Editor’s note: All images featured in this chapter are taken from historical sources.
We Move Again – Cousin Leaves
We stayed not so very long in the house in which we were living. We asked the friend at whose home we were so honestly welcomed when we arrived in this town, to keep an eye open for a little home that might suit us. He had an opportunity to do so, for he was a peddler of a daily necessity in the home and he also had us, of course, as customers. He informed us one day he had found a little home nearby, and after we had looked it over we thought it best to move there. Our cousin, however, did not like it, I guess, for at the first provocation he left us. He was a carpenter by trade and had joined the union, of whose actions we did not approve. His parents had asked us to keep an eye on him as far as religion, etc. was concerned. He probably did not like it that something was said to him about it, and we had found out already his religious view was not like ours. As far as we know, he never made confession of faith and in later life he left the church entirely and ran his business on the Lord’s Day.
We felt sorry that we could never write our cousin’s God fearing parents anything that might give them hope that their only son had become a true Christian. He was altogether too much after the material things of this life, and I am afraid that is yet a stumbling block for him today.
While we were living here in this little home, another boy was given us in the stead of the one that had gone. He was of light complexion and had light blond hair. We were very glad he arrived and we were comforted, and it made it easier for us to forget the grief of the loss of our two little ones. Our two girls could go to school and it was very easy for them, as the school was across the street and when the bell rang they could get there still on time. Our children had become very healthy by now.
It was during this time in our life that we read an article in De Wachter (The Watchman)  on tithing, written by a farmer’s wife. She said, in short, that they had sold their grain for a good price. It looked to them quite a goodly sum to take one tenth off for the Lord, but they did it nevertheless and they were glad later they had not failed to do so. She advised others to become tithers too as she had experienced there was a great spiritual blessing connected with it. If I remember correctly, she called it, to seek the Kingdom of God first also financially. How hard it is for many to do so. The Lord and the Kingdom to many come last when it means money.
When I got through reading this article the Lord put it in my heart to do the same as these farmers. But we were still financially in bad shape. Previous doctors’ bills, funeral bills we had to pay, and recently an increase in the family. On account of paying our debt we were still in need of many things in the home. So I gave it some thought and reasoned, alone I cannot begin tithing. We talked it over together. At first the wife objected. She said then we have to take off every week $1.20 and we have only $10.60 left for I had a wage of $11.80 weekly. I only answered to that, that the Lord had promised in Malachi, if we proved Him with our tithes, He would pour us out a blessing. I said furthermore, don’t say no before you have prayed about it.
When I came home the same evening my wife said, we might better try it. From that time on we have been tithers plus. We did not only never regret that we started it, but we always thanked the Lord for putting it in our hearts to have faith to begin it and to serve Him herein and therewith. Many times I have wondered why our Christian Reformed Church did not urge the people to become tithers. It surely is not only a good thing to do, as all tithers plus will testify, but it was never repudiated in the New Testament. Christ Himself upheld tithing in Matt 23:23, where He said this: To tithe mint and anise, you ought to have done but ye left undone the weightiest matters of the law, justice and mercy. If we all were tithers plus, we very likely might have done much more for missions, etc.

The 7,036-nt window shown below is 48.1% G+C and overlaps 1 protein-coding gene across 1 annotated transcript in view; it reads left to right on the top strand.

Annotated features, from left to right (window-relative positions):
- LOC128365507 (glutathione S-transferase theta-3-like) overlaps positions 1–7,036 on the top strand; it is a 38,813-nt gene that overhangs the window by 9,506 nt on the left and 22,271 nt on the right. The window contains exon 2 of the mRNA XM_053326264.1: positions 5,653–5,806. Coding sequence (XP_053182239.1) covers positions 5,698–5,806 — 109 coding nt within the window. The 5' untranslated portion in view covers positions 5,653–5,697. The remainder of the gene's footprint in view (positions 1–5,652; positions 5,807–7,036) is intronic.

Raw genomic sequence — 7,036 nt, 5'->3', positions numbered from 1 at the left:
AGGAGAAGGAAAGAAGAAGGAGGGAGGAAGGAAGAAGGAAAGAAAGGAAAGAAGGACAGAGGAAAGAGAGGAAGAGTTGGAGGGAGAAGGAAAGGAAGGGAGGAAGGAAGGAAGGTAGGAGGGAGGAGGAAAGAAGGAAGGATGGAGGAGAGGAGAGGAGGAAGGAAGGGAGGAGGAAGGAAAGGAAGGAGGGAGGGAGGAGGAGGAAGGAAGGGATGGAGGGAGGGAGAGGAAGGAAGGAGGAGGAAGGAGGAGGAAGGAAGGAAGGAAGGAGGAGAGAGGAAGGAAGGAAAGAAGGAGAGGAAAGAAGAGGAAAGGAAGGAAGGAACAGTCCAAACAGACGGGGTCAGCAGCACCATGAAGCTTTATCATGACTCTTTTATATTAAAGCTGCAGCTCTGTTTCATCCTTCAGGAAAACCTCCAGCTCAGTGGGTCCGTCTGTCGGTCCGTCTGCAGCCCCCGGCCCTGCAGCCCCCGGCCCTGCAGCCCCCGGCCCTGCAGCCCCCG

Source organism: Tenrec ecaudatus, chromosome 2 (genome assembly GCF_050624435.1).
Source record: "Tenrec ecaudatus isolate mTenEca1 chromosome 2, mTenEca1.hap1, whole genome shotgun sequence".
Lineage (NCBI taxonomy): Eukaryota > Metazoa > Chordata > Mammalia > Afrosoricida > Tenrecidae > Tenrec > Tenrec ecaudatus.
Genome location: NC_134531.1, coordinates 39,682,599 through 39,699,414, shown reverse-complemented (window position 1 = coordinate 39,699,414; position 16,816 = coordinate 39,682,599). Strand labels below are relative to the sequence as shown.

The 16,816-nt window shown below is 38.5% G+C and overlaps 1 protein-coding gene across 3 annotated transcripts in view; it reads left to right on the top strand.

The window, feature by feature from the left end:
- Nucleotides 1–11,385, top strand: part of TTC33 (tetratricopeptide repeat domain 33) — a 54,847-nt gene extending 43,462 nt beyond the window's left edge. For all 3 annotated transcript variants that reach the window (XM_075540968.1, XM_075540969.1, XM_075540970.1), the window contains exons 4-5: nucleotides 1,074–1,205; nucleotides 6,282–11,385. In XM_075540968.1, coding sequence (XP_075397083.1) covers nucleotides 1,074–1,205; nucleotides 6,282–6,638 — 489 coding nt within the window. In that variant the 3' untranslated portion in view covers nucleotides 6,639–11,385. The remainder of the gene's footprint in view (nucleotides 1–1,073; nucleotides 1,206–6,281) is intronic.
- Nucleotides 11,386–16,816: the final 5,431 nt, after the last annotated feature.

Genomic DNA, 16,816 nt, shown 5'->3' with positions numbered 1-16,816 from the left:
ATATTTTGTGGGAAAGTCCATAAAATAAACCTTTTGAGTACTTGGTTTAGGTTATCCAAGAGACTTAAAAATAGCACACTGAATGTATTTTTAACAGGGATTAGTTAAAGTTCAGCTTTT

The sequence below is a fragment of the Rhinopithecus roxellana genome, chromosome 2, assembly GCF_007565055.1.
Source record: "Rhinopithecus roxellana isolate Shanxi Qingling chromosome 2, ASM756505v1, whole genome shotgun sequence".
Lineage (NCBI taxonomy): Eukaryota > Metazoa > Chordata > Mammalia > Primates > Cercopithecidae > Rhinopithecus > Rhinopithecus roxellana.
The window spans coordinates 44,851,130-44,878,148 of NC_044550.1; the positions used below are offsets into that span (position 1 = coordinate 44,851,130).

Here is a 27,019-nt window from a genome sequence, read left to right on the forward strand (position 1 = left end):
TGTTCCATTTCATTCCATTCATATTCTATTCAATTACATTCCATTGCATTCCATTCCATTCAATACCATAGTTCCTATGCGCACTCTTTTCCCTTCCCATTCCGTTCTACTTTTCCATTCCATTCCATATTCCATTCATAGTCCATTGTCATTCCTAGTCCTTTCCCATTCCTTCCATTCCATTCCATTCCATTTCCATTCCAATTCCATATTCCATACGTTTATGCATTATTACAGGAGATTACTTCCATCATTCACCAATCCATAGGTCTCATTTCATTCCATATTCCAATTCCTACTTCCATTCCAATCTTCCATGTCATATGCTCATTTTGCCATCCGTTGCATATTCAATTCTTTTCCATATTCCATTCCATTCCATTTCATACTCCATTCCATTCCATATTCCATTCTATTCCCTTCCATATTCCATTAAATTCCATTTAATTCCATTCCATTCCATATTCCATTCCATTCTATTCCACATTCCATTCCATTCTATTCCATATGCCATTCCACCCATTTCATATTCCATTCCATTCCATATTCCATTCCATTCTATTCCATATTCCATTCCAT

We Meet a Cousin
Not long after our children were healthy again, we made a call on a cousin. She was married to a minister of the Reformed Church. She was the daughter of my wife’s father’s first wife. They were very nice to us while we met them, and also the children took a liking to us from the beginning. We attended their service in church with them and he was a good, forceful speaker and his sermons were also to our liking. We visited back and forth for a bit and my wife said, “Should we not better join their church?” Well, that appealed to me also, but I had misgivings because we had heard they did not send their children to the Christian School and that for a minister in a Reformed Church, I thought I want to know more about that first.
Shortly after my wife and I talked about this, his wife called again and gave my wife a buggy ride. Then my wife asked her if their children did not go to the Christian School. She expressed her great surprise to hear that they did not, for, said she, in Holland it was unheard of that children belonging to the Reformed Church would go to a public school. They had a long discussion about it and Cousin Trientje was convinced of the logic that when we vow at baptism to instruct our children to the utmost of our power, we cannot very well exclude that positive Christian instruction when so entrusting them to teachers for five hours a day and still have a clean conscience.
It did not take many weeks, and one day the Dominee  came over and told us Frientje won, the children are now going to the Christian School. They never were sorry about it that they sent them. Later they left to another city and still later they received a call from a Christian Reformed Church and accepted. They are now both gone to glory. Their two sons became ministers of the Gospel.
We Buy a Home
Many a time we had expressed the hope to own our own home. Our children also knew about it. One day my wife took a walk with our two boys, the one was in the baby buggy. She made a remark about a certain home or homes. The oldest that walked beside her said, “Mom, is that”, pointing at a house across the street, “now an owned little home?” It probably was, but not ours, and it did not look at that time at all we would be able to ever have one of our own. But the Lord rules all things.